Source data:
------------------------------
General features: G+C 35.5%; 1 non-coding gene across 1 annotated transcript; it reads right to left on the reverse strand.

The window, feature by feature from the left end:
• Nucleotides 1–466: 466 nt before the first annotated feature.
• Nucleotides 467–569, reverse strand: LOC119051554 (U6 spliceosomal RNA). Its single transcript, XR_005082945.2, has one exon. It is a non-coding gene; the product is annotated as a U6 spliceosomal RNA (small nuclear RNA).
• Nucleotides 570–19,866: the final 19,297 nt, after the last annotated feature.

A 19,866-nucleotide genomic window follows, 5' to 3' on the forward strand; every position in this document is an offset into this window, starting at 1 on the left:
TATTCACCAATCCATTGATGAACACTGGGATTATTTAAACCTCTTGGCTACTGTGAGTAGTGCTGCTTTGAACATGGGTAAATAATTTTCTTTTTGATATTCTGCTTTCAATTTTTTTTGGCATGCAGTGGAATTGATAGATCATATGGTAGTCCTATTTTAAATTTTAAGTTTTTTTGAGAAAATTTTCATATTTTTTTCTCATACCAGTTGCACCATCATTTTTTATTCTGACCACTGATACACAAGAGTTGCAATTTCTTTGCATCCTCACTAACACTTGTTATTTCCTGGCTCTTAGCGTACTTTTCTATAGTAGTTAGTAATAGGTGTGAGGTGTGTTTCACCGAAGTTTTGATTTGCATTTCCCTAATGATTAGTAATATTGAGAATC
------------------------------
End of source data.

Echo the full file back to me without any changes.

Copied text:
General features: G+C 35.5%; 1 non-coding gene across 1 annotated transcript; it reads right to left on the reverse strand.

The window, feature by feature from the left end:
• Nucleotides 1–466: 466 nt before the first annotated feature.
• Nucleotides 467–569, reverse strand: LOC119051554 (U6 spliceosomal RNA). Its single transcript, XR_005082945.2, has one exon. It is a non-coding gene; the product is annotated as a U6 spliceosomal RNA (small nuclear RNA).
• Nucleotides 570–19,866: the final 19,297 nt, after the last annotated feature.

A 19,866-nucleotide genomic window follows, 5' to 3' on the forward strand; every position in this document is an offset into this window, starting at 1 on the left:
TATTCACCAATCCATTGATGAACACTGGGATTATTTAAACCTCTTGGCTACTGTGAGTAGTGCTGCTTTGAACATGGGTAAATAATTTTCTTTTTGATATTCTGCTTTCAATTTTTTTTGGCATGCAGTGGAATTGATAGATCATATGGTAGTCCTATTTTAAATTTTAAGTTTTTTTGAGAAAATTTTCATATTTTTTTCTCATACCAGTTGCACCATCATTTTTTATTCTGACCACTGATACACAAGAGTTGCAATTTCTTTGCATCCTCACTAACACTTGTTATTTCCTGGCTCTTAGCGTACTTTTCTATAGTAGTTAGTAATAGGTGTGAGGTGTGTTTCACCGAAGTTTTGATTTGCATTTCCCTAATGATTAGTAATATTGAGAATC